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LCpl Harman served with the 4th Battalion The Queen’s Own Royal West Kent Regiment serving in Burma. The Battalion held out for fifteen days against a complete Japanese division, thereby buying enough time for two British divisions to arrive and prevent the invasion of India. It was at Kohima that LCpl Harman won his VC by first killing a Japanese machine gun crew and capturing the gun singlehanded, then rushing another post alone and killing all five Japanese in it. He was then killed by a burst of enemy machine gun fire.

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The Lieutenant Colonel Harrison statuette is a silver statuette of a private soldier of the Regiment in the period dress of 1815 mounted on a wooden plinth. Due to its historical period this piece is often displayed in conjunction with a fine statuette of a mounted Duke of Wellington.

The inscription reads, “Presented to the 2nd Battalion Queen’s Own Royal West Kent Regt by Lt Col Harrison”

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On the 1st July, 1916, under heavy enemy fire, the 8th Battalion East Surrey Regiment were waiting in their trenches ready to go "over the top" in the first Battle of the Somme. Their objective was Montauban Ridge.

Captain WP Nevill, attached from the East Yorkshire Regiment and commanding "B" Company had purchased four footballs for his platoons to kick across No Man's Land "subject to the proviso that proper formation and distance was not lost thereby". Captain Nevill promised a reward to the first platoon to score a "goal" in enemy trenches.

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A highly ornate 36 inch x 30 inch Challenge Shield from The Royal Sussex Regiment.

Decoration.

Top: Crown with raised wording ‘Challenge Shield’.
Upper Centre: Winged angel blowing horn (Fame) Centre: Royal Sussex Badge with ‘2nd Royal Sussex Regt’ under.
Lower Centre: Plate showing officer on horseback leading marching troops.
Centre left and right: 2 identical plates of crossed sword scabbard and rifles.
Bottom: Royal Sussex badge with raised ‘2nd Royal Sussex Regt’.
Outer ring of 14 circular engraving plates Inner ring of 16 circular engraving plates.

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This is believed to be a Swiss Sapper and Pioneer sword Model 1842 - 1875. It has a 19 inch saw back blade, 26 inches overall length with a brass cruciform hilt. The hilt is stamped 1844

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This crudely made device switch by the Taliban was found and disabled by the 1st Bn The Princess of Wales’s Regiment whilst serving in Afghanistan in 2004. Unfortunately it was destroyed in the fire at Clandon House in April 2015.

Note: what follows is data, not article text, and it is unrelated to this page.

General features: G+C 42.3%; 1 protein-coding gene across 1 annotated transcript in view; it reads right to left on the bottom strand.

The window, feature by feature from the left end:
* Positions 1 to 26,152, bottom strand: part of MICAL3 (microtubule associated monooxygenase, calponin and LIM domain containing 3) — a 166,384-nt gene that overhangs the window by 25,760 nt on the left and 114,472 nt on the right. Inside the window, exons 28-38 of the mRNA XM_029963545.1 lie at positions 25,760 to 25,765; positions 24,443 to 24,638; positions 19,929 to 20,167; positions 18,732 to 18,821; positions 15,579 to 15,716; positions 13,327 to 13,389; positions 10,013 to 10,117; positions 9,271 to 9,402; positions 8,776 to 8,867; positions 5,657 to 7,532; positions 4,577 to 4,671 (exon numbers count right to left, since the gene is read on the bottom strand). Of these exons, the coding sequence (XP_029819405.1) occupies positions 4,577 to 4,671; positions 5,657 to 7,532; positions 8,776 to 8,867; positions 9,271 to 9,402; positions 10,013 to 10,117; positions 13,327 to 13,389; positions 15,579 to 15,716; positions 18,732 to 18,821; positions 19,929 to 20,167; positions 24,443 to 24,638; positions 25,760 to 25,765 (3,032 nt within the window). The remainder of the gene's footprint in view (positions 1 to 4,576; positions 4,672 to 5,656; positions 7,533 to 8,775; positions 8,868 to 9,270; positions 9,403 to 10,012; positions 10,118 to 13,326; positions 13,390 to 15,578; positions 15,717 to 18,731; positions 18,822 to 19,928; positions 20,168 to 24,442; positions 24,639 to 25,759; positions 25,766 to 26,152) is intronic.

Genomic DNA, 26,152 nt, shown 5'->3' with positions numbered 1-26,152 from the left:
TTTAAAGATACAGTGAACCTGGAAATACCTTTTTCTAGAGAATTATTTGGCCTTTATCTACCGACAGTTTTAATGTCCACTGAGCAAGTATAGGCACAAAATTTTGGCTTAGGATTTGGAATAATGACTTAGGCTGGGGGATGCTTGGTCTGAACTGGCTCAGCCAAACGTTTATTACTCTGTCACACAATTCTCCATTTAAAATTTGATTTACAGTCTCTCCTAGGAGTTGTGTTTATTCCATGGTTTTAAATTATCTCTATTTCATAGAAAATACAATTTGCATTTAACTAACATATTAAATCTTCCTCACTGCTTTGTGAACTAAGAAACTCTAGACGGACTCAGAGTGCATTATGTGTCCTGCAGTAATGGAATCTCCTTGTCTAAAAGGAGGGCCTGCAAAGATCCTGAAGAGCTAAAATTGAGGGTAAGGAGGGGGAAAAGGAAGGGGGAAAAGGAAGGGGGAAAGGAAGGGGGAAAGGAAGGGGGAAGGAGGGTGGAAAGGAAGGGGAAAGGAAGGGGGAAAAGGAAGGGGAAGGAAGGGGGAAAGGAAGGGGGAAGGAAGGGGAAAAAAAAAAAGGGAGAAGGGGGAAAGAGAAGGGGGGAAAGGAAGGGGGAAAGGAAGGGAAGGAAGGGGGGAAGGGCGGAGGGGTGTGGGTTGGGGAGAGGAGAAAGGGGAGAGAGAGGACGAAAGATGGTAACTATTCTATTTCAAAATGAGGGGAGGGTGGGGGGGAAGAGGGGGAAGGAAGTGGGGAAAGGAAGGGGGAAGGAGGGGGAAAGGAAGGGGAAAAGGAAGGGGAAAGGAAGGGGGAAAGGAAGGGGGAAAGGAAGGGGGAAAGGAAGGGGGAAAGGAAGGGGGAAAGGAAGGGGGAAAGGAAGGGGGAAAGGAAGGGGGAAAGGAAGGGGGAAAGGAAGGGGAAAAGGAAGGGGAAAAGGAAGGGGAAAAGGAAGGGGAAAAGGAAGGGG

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While the Latham Centrepiece tells the heroic tale of Lieutenant Latham and the Buffs on the battlefield of Albuhera, it is the Loving Cup that reminds the Battalion of the equal sacrifice of the Middlesex regiment (57th of Foot) on that bloody field. It was on the ridge of Albuhera that the Middlesex Regiment withstood a four hour pounding by grape shot, round shot and massed close range French musketry.

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On display in the Officers’ Mess of 2nd Battalion the Princess of Wales’s Royal Regiment, this oil on canvas depicts a chestnut stallion which served with the 77th (East Middlesex) Regiment in theatres from the Crimea to Ireland between 1855 and 1877.

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This large centrepiece of 3 figures consists of an officer with a cane and two soldiers carrying rifles on a rocky base sitting on a plinth which has a silver plate which lists all the battles in which the 23 Battalions of the Royal Sussex Regiment took part during WW1. This piece was the Regiment's main centre-piece commissioned after the Great War as a commemoration. Included among the Battle Honours is "Murman 1918-19", which is why the Royal Sussex always refer to WW I as the 1914-19 War.

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Rope tensioned side drum of the Buffs (East Kent Regiment) later The Buffs (Royal East Kent Regiment). From 1700 the drum was made of wood, usually ash and shows the Royal monogram, the Buffs dragon, the name and number of the regiment and battle honours. Drums did not change to metal until the beginning of the 1900s.